There has been some discussion as to whether or not translations should be identifiable as translations, or if they should be so seamlessly rendered into another language that it is not possible to discern that the item was written in a different language.

Adarve Translations has a proven track record. We know medical translations must be accurate without exceptions—and that it can literally be a matter of life and death. We also are aware that your reputation is on the line. These are a couple of reasons we take what we do with the utmost in professionalism, care and attention to detail.
The Perfect Sound… The Perfect Translation…

This is a spurious discussion. While translation has not yet risen to the level of a “science,” it has attained the level of an “art.” The art of translation succeeds then when the piece that has been translated is rendered flawlessly from one language to another. There should be no “accent,” no residual terminology that identifies the piece as one that has been translated.

It is true that there are many words, phrases and concepts that cannot be translated. When these questions and problems arise, it is correct to discuss the fact of translation in a translated document. These instances are the exceptions, not the rule. The rule is that translated documents should be a bridge that crosses a language barrier. It should not be necessary to state that one is starting over the bridge, that one has reached the middle, and that one has crossed to the other side. With a proper translation, one should be able to cross from one side of the linguistic divide to the other without caveats or progress reports.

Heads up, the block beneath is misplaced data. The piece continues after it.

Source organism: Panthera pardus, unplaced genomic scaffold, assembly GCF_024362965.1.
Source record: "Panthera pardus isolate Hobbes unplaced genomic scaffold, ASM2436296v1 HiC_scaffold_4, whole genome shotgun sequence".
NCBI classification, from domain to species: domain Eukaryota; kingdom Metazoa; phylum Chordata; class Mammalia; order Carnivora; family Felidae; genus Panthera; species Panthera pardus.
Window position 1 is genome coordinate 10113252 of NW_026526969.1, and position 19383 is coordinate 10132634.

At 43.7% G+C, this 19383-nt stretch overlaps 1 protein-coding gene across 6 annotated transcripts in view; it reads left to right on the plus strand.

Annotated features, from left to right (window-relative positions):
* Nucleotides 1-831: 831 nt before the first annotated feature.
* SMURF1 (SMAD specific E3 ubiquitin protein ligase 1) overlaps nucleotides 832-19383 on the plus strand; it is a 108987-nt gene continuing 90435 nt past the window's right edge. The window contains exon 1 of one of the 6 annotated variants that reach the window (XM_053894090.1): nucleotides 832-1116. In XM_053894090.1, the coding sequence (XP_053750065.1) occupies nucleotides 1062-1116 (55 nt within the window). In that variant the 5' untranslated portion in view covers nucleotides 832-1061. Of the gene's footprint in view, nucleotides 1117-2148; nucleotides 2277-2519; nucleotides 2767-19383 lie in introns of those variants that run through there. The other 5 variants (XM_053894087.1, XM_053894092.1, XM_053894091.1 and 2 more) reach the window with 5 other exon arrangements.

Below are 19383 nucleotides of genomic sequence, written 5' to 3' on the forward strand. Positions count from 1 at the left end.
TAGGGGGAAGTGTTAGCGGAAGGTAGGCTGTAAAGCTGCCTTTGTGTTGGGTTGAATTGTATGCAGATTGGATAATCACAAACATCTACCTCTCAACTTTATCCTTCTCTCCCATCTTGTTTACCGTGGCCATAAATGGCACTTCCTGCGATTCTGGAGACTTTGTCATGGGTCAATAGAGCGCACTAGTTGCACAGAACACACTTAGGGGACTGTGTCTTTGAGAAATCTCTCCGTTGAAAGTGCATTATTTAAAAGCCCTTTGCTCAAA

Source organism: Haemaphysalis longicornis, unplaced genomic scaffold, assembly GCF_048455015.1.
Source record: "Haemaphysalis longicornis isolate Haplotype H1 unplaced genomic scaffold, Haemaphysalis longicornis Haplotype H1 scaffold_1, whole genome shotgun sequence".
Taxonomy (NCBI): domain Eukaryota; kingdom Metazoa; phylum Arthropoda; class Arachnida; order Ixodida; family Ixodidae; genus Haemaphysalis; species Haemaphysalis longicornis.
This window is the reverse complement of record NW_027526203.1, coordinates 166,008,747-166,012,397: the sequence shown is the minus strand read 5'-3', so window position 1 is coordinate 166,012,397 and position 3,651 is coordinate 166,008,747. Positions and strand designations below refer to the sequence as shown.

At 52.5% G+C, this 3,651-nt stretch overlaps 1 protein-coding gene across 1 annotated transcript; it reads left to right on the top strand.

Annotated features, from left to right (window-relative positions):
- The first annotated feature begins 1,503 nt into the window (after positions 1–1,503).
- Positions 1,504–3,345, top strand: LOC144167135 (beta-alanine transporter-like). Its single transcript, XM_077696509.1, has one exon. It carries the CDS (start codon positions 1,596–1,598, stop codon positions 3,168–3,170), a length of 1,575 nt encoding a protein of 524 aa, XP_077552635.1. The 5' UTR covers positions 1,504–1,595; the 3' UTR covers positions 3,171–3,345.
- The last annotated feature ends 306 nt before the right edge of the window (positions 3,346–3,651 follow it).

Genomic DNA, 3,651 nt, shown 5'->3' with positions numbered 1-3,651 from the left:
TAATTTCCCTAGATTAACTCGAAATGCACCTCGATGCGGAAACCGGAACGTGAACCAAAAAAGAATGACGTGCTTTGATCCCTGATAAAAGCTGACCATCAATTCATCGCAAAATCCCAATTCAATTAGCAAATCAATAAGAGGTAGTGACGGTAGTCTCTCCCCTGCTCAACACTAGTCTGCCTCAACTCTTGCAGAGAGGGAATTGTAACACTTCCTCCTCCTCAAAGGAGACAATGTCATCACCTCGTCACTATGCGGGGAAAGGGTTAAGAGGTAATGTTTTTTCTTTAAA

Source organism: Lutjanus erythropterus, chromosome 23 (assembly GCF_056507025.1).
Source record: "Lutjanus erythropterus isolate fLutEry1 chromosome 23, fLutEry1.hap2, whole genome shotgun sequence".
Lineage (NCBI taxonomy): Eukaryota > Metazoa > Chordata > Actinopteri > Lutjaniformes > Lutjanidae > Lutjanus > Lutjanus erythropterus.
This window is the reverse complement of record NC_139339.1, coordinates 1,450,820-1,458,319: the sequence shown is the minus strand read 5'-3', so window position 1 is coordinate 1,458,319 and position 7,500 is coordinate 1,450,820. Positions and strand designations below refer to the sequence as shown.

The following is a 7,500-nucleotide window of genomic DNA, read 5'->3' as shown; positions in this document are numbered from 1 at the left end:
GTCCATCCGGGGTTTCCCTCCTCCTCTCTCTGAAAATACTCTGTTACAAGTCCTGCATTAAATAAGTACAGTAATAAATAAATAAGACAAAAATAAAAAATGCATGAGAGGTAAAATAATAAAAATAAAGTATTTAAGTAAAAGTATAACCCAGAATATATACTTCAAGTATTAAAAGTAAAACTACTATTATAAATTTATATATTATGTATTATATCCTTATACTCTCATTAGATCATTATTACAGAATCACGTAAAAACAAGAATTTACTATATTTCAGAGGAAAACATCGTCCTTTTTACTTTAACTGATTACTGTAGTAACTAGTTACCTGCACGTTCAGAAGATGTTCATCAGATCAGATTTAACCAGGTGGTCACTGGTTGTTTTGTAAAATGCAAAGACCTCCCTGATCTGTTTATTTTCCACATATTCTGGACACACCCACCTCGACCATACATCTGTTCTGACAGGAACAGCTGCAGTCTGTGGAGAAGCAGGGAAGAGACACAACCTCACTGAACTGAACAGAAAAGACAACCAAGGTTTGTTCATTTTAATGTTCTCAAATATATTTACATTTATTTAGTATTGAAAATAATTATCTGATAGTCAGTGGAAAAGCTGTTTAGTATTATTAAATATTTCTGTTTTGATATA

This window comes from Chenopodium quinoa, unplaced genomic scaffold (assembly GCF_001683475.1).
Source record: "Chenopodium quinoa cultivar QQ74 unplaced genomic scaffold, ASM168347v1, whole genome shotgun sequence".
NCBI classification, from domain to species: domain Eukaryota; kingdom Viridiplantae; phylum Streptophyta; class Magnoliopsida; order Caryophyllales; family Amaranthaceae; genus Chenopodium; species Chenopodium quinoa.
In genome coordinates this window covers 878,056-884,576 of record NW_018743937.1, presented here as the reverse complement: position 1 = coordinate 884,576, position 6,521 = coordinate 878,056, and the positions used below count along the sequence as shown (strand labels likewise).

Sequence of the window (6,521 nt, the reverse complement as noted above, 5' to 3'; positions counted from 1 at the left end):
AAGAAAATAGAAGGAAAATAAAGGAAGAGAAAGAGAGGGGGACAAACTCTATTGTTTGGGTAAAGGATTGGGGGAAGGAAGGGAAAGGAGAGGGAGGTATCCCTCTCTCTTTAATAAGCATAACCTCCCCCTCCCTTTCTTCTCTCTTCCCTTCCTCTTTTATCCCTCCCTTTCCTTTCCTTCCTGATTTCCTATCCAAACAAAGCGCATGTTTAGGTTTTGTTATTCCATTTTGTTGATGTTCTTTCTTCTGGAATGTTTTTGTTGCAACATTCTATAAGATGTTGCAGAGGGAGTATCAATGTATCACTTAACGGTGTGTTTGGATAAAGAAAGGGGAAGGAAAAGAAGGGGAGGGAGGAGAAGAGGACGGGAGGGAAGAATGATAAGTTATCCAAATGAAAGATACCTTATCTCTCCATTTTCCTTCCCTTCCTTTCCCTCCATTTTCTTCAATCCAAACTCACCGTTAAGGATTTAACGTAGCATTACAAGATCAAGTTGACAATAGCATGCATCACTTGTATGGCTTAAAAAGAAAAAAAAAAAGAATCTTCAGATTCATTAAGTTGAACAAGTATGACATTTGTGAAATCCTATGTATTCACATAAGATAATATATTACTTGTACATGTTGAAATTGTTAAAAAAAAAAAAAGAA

The art of translation is a quirky and difficult field. It is not enough to know languages well enough to be able to transmit information between those languages. It is also necessary to be educated in technology, history, cultural background, current political situation and a great deal more if one hopes to be able to translate between languages at a high level.

Translations that sound like translations cannot do the job. They stop short of the goal of a full and complete presentation of words and ideas given in one language that are accessible to speakers of another language. Translations that sound like translations apologize for themselves, for their lack of expertise, and should be an embarrassment to any translator of quality.

A correct and valid translation accurately transmits information and ideas from one language to another not simply by the rendering of a known word in one language to another known word in a different one. Correct translations cannot be performed by the simple use of a translating dictionary or be obtained through loose terms on the web.